21-year-old Gaël Monfils, the first French tennis player to qualify for the French Open semi-finals since 2001, will face world number one Roger Federer on Friday.
Gael Monfils stands just two wins away from becoming the first home winner of the French Open since Yannick Noah in 1983 following his win over David Ferrer in the quarter-finals.
But the two obstacles that stand in his way are as tough as they could be in tennis.
First he must defeat top seed Roger Federer in Friday's semi-finals and then he would have to play the winner of the other semi between triple champion and second seed Rafael Nadal and Australian Open champion and third seed Novak Djokovic.
Mission impossible, many would say, but not Monfils, a 21-year-old former world junior champion who, until this tournament, had struggled to make the difficult transition to the ranks of the seniors.
"I have not yet achieved my objective," the Paris-born player said.
"We are from the Caribbean (his family hail from the island of Guadeloupe). We are soldiers on a mission and I want to see that mission through to the end.
"In the short-term that means beating the world No.1. For the rest we will see later."
Bold words from a player who hit rock bottom over the winter as he struggled with a succession of injuries and motivational problems.
But a renewal with former coach Thierry Champion, with whom he had fallen out, and a new-found dedication to his physical preparation has turned things around.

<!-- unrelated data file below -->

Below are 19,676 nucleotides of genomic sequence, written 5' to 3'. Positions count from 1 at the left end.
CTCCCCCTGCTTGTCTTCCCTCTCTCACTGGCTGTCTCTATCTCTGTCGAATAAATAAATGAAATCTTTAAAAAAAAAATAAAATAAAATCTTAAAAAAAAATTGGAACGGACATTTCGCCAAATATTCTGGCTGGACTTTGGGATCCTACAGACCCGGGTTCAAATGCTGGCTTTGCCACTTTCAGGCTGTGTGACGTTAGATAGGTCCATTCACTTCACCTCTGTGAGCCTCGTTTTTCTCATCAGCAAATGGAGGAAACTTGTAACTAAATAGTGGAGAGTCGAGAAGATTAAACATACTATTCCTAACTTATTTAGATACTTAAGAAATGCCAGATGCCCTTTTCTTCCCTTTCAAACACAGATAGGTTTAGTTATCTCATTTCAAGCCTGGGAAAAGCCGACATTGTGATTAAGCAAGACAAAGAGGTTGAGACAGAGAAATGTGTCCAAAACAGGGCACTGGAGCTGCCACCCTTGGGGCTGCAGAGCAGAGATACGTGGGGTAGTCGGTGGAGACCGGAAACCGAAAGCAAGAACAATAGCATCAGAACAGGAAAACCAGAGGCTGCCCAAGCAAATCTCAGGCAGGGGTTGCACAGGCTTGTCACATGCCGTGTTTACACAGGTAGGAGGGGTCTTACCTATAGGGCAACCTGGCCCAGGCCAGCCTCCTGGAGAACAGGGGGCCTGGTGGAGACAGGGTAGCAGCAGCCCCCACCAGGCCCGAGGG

Monfils was also inspired by his good friend Jo-Wilfried Tsonga's unexpected run into the Australian Open final in January.
Noah's former coach Patrice Hagelauer says that Monfils does stand a chance of pulling off what would be one of the biggest upsets in Grand Slam history, especially as his game against Federer will be played on clay.
"On any other surface, it would be more difficult, but on clay I feel he is capable of upsetting Federer," he said.
"What interests me is to see what tactics Federer will adopt when faced with a player as unpredictable as Gael.
"He is ultra-dangerous. He gets everything back. He is really quick, has good anticipation and he ends up by forcing his opponent to make mistakes.
"He can be aggressive but he is also very creative."
Three-times former champion Mats Wilander, who lost to Noah in the 1983 final, was more circumspect.
He praised Monfils but said that while there were similarities with what Tsonga achieved in Melbourne, there were big differences also.
"In Paris, Monfils has beaten moderately-good players and then a David Ferrer who failed to live up to his ranking of world number five, while in Melbourne, Tsonga defeated Gasquet, Youzhny and then Nadal to get to the final.
"He will be aware that on Friday against Federer, it will be a totally different challenge."
Date created : 2008-06-06